BindDB: Oct4 Case Study

Published: 14-11-2015| Version 1 | DOI: 10.17632/z9vv7tvpfp.1
Eran Meshorer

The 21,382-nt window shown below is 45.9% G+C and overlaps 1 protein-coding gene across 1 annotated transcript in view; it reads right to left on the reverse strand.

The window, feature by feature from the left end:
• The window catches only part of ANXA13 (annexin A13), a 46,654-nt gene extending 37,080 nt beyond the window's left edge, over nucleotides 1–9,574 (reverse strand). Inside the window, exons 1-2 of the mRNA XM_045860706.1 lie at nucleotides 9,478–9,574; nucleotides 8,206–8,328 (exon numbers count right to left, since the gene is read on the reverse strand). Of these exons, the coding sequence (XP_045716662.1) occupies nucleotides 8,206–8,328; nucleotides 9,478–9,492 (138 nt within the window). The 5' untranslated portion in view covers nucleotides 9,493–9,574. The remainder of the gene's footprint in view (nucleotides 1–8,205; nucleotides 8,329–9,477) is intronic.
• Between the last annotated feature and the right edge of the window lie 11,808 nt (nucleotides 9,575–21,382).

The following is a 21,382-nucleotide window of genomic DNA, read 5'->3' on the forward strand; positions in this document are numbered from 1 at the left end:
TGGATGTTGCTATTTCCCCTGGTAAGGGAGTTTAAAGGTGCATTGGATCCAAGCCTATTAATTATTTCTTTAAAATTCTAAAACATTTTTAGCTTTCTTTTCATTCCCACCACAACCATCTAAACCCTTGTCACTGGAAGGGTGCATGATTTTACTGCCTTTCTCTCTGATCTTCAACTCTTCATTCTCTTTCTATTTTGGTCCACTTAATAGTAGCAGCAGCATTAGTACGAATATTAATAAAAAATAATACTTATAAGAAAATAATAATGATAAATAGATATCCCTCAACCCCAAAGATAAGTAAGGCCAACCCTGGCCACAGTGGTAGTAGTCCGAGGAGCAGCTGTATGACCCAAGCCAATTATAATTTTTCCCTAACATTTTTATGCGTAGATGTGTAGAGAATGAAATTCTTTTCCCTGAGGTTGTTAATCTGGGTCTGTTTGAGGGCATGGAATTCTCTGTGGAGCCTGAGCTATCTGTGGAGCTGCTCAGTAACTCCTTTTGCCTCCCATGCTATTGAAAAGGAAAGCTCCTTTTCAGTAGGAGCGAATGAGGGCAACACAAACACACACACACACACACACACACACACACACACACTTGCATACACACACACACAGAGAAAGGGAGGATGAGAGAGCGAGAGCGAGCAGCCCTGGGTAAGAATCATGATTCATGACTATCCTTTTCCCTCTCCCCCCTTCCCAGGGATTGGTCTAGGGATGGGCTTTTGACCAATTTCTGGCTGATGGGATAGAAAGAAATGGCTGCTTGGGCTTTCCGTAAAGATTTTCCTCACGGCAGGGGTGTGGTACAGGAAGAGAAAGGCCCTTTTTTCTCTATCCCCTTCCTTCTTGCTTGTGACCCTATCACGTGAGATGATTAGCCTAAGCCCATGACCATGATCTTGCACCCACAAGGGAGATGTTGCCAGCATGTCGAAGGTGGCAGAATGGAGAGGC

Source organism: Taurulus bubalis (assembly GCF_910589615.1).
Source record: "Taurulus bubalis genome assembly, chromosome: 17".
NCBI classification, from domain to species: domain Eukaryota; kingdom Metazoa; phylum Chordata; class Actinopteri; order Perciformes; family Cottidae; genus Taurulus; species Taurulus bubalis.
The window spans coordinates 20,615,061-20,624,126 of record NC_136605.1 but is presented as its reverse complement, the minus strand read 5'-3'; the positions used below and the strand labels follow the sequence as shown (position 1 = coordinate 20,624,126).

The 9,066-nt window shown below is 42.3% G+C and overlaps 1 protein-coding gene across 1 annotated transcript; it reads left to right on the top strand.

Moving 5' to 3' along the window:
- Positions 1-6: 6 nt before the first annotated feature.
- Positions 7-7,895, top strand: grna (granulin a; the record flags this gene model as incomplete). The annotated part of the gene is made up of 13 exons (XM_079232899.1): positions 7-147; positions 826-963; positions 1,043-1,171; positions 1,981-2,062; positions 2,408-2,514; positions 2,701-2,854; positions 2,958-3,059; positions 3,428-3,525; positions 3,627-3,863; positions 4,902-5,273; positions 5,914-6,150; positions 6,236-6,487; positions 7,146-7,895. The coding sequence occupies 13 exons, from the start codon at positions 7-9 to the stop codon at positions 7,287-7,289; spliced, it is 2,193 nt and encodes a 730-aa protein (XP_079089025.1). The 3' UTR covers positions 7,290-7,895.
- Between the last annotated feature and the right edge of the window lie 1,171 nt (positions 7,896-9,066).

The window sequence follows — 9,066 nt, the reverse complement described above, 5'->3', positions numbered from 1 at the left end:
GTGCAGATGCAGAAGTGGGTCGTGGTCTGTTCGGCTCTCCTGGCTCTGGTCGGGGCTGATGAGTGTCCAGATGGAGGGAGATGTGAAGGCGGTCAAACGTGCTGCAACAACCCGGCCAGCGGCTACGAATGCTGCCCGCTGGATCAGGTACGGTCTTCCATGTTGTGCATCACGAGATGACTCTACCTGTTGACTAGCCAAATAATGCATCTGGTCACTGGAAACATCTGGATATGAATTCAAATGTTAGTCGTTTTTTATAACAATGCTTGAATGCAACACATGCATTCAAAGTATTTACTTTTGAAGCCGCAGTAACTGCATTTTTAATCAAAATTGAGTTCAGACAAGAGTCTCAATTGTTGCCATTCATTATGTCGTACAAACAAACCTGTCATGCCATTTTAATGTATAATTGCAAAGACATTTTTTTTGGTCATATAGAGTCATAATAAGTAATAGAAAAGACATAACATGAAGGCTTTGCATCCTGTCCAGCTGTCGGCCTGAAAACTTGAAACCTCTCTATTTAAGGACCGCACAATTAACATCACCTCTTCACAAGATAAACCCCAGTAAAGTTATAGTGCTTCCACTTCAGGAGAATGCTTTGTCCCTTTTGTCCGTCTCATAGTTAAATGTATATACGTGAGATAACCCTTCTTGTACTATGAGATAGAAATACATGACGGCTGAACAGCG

Epigenomic Profiling of Oct4 Promoter Due to the flexibility of the BindDB platform, more general questions related to epigenetic regulation in the ESC context can be asked. For example, how are the alternative promoters of the stem cell specific transcription factor OCT4 regulated? In both mESCs and hESCs, two main isoforms of Oct4 exist (Oct4A, Oct4B), which differ by approximately 3kb in their 5' regions and have the potential to be regulated by two distinct promoter regions (Wang and Dai, 2010). Interestingly, Oct4A and Oct4B display different temporal and spatial expression patterns (Cauffman et al., 2006). It has been hypothesized that the Oct4A is the pluripotent promoter, whereas, Oct4B is related to stress responses (Wang et al., 2009). To study these promoters in greater depth, we queried ‘Pou5f1’ in BindDB (Figure 2A). The tool automatically discerns the presence of two alternative promoters while searching for the gene's genomic location and directs the user to a heatmap of per-promoter results. From the heatmap, it is apparent that both promoters share some of their epigenetic signature including H3K4me3, H3K27ac and H3K9ac active chromatin marks (Figure 2B). Also, the OCT4 protein itself binds both of its promoters, along with other pluripotent factors such as UTX and KLF4. Beyond this common epigenetic core, the two promoters differ widely: The Oct4A promoter of the longer isoform displays binding for a plethora of factors and evidence of RNAPII suggests that Oct4 is actively transcribed in ESCs. In general, this type of large-scale epigenetic profile is characteristic of active gene regulation and goes far beyond the simple histone modification code. On the other hand, the Oct4B promoter exhibits binding for an entirely different set of factors including SMC1, SMC3, SA1, SA2, RAD21, and CTCF, the main components of the structural Cohesin complex. It is also bound by ZC3H11A, which we found to cluster globally with the Cohesin complex (data not shown). Cohesin binding to the Oct4B promoter suggests that a specific enhancer may be driving the expression of this second isoform in ESCs. On the other hand, the mediator proteins MED1 and MED12 bind the first promoter and do not cluster with the Cohesin complex as they are proposed to do. These findings may be particularly insightful into discovering the molecular mechanisms governing alternative promoter regulation of Oct4 and genes in general.